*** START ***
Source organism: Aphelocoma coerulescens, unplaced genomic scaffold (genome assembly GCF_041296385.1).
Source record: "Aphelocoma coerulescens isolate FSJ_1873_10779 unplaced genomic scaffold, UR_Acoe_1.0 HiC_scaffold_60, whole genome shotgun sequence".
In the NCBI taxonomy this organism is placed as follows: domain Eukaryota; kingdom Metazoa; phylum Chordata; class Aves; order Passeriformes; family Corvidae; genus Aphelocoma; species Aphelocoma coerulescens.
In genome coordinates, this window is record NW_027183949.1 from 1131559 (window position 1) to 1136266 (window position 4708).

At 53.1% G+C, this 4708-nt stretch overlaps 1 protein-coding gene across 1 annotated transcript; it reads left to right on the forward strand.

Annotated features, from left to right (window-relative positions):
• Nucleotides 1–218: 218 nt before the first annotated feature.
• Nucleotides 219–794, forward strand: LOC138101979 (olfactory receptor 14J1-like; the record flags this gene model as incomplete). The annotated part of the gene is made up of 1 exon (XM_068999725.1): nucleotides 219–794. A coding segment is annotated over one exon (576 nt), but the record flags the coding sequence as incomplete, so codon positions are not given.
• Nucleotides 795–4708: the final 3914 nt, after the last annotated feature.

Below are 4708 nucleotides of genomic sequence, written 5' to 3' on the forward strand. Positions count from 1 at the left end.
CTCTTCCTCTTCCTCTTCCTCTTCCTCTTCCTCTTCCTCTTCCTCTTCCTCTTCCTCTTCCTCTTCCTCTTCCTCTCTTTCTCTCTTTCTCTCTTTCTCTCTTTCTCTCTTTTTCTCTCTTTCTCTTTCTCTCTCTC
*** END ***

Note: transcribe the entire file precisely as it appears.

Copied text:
Source organism: Aphelocoma coerulescens, unplaced genomic scaffold (genome assembly GCF_041296385.1).
Source record: "Aphelocoma coerulescens isolate FSJ_1873_10779 unplaced genomic scaffold, UR_Acoe_1.0 HiC_scaffold_60, whole genome shotgun sequence".
In the NCBI taxonomy this organism is placed as follows: domain Eukaryota; kingdom Metazoa; phylum Chordata; class Aves; order Passeriformes; family Corvidae; genus Aphelocoma; species Aphelocoma coerulescens.
In genome coordinates, this window is record NW_027183949.1 from 1131559 (window position 1) to 1136266 (window position 4708).

At 53.1% G+C, this 4708-nt stretch overlaps 1 protein-coding gene across 1 annotated transcript; it reads left to right on the forward strand.

Annotated features, from left to right (window-relative positions):
• Nucleotides 1–218: 218 nt before the first annotated feature.
• Nucleotides 219–794, forward strand: LOC138101979 (olfactory receptor 14J1-like; the record flags this gene model as incomplete). The annotated part of the gene is made up of 1 exon (XM_068999725.1): nucleotides 219–794. A coding segment is annotated over one exon (576 nt), but the record flags the coding sequence as incomplete, so codon positions are not given.
• Nucleotides 795–4708: the final 3914 nt, after the last annotated feature.

Below are 4708 nucleotides of genomic sequence, written 5' to 3' on the forward strand. Positions count from 1 at the left end.
CTCTTCCTCTTCCTCTTCCTCTTCCTCTTCCTCTTCCTCTTCCTCTTCCTCTTCCTCTTCCTCTTCCTCTTCCTCTCTTTCTCTCTTTCTCTCTTTCTCTCTTTCTCTCTTTTTCTCTCTTTCTCTTTCTCTCTCTC